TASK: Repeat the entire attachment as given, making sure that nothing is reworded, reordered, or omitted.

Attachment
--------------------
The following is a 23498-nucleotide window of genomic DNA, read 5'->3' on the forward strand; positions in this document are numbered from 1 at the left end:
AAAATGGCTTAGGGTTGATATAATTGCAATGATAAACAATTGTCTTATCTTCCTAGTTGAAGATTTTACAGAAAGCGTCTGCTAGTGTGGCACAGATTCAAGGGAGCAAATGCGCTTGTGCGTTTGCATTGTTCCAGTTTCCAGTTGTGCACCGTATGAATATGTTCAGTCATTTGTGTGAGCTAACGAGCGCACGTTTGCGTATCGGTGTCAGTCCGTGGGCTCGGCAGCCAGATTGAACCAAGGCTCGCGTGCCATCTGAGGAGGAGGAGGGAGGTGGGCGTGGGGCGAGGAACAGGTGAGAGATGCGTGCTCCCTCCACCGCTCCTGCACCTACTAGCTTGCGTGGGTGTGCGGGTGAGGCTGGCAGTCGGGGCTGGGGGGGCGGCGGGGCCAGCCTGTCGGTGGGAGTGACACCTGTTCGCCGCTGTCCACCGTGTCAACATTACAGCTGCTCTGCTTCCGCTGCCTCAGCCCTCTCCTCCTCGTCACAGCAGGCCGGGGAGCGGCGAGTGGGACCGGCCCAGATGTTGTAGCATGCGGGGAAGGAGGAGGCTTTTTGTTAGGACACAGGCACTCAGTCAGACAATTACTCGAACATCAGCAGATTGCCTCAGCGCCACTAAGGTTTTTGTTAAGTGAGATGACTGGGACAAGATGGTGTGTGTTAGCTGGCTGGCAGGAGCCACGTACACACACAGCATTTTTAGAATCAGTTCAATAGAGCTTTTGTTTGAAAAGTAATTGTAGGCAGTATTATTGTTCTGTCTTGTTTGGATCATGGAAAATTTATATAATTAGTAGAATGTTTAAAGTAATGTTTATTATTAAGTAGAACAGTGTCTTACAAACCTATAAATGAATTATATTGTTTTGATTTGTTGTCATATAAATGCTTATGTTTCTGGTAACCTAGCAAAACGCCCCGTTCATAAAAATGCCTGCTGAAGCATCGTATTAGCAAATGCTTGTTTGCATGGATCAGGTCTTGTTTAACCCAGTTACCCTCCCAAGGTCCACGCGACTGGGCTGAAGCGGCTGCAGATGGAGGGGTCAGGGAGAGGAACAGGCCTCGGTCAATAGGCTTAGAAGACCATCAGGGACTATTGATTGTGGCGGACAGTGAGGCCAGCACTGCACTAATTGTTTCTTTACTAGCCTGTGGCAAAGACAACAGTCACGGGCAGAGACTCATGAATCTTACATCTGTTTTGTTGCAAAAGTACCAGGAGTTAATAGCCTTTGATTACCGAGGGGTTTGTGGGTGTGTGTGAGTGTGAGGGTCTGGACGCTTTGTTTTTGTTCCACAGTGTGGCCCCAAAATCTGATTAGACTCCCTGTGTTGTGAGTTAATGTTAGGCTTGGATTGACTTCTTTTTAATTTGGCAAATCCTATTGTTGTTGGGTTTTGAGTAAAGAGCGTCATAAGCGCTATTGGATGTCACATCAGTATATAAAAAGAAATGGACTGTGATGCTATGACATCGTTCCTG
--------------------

The following is a 23498-nucleotide window of genomic DNA, read 5'->3' on the forward strand; positions in this document are numbered from 1 at the left end:
AAAATGGCTTAGGGTTGATATAATTGCAATGATAAACAATTGTCTTATCTTCCTAGTTGAAGATTTTACAGAAAGCGTCTGCTAGTGTGGCACAGATTCAAGGGAGCAAATGCGCTTGTGCGTTTGCATTGTTCCAGTTTCCAGTTGTGCACCGTATGAATATGTTCAGTCATTTGTGTGAGCTAACGAGCGCACGTTTGCGTATCGGTGTCAGTCCGTGGGCTCGGCAGCCAGATTGAACCAAGGCTCGCGTGCCATCTGAGGAGGAGGAGGGAGGTGGGCGTGGGGCGAGGAACAGGTGAGAGATGCGTGCTCCCTCCACCGCTCCTGCACCTACTAGCTTGCGTGGGTGTGCGGGTGAGGCTGGCAGTCGGGGCTGGGGGGGCGGCGGGGCCAGCCTGTCGGTGGGAGTGACACCTGTTCGCCGCTGTCCACCGTGTCAACATTACAGCTGCTCTGCTTCCGCTGCCTCAGCCCTCTCCTCCTCGTCACAGCAGGCCGGGGAGCGGCGAGTGGGACCGGCCCAGATGTTGTAGCATGCGGGGAAGGAGGAGGCTTTTTGTTAGGACACAGGCACTCAGTCAGACAATTACTCGAACATCAGCAGATTGCCTCAGCGCCACTAAGGTTTTTGTTAAGTGAGATGACTGGGACAAGATGGTGTGTGTTAGCTGGCTGGCAGGAGCCACGTACACACACAGCATTTTTAGAATCAGTTCAATAGAGCTTTTGTTTGAAAAGTAATTGTAGGCAGTATTATTGTTCTGTCTTGTTTGGATCATGGAAAATTTATATAATTAGTAGAATGTTTAAAGTAATGTTTATTATTAAGTAGAACAGTGTCTTACAAACCTATAAATGAATTATATTGTTTTGATTTGTTGTCATATAAATGCTTATGTTTCTGGTAACCTAGCAAAACGCCCCGTTCATAAAAATGCCTGCTGAAGCATCGTATTAGCAAATGCTTGTTTGCATGGATCAGGTCTTGTTTAACCCAGTTACCCTCCCAAGGTCCACGCGACTGGGCTGAAGCGGCTGCAGATGGAGGGGTCAGGGAGAGGAACAGGCCTCGGTCAATAGGCTTAGAAGACCATCAGGGACTATTGATTGTGGCGGACAGTGAGGCCAGCACTGCACTAATTGTTTCTTTACTAGCCTGTGGCAAAGACAACAGTCACGGGCAGAGACTCATGAATCTTACATCTGTTTTGTTGCAAAAGTACCAGGAGTTAATAGCCTTTGATTACCGAGGGGTTTGTGGGTGTGTGTGAGTGTGAGGGTCTGGACGCTTTGTTTTTGTTCCACAGTGTGGCCCCAAAATCTGATTAGACTCCCTGTGTTGTGAGTTAATGTTAGGCTTGGATTGACTTCTTTTTAATTTGGCAAATCCTATTGTTGTTGGGTTTTGAGTAAAGAGCGTCATAAGCGCTATTGGATGTCACATCAGTATATAAAAAGAAATGGACTGTGATGCTATGACATCGTTCCTG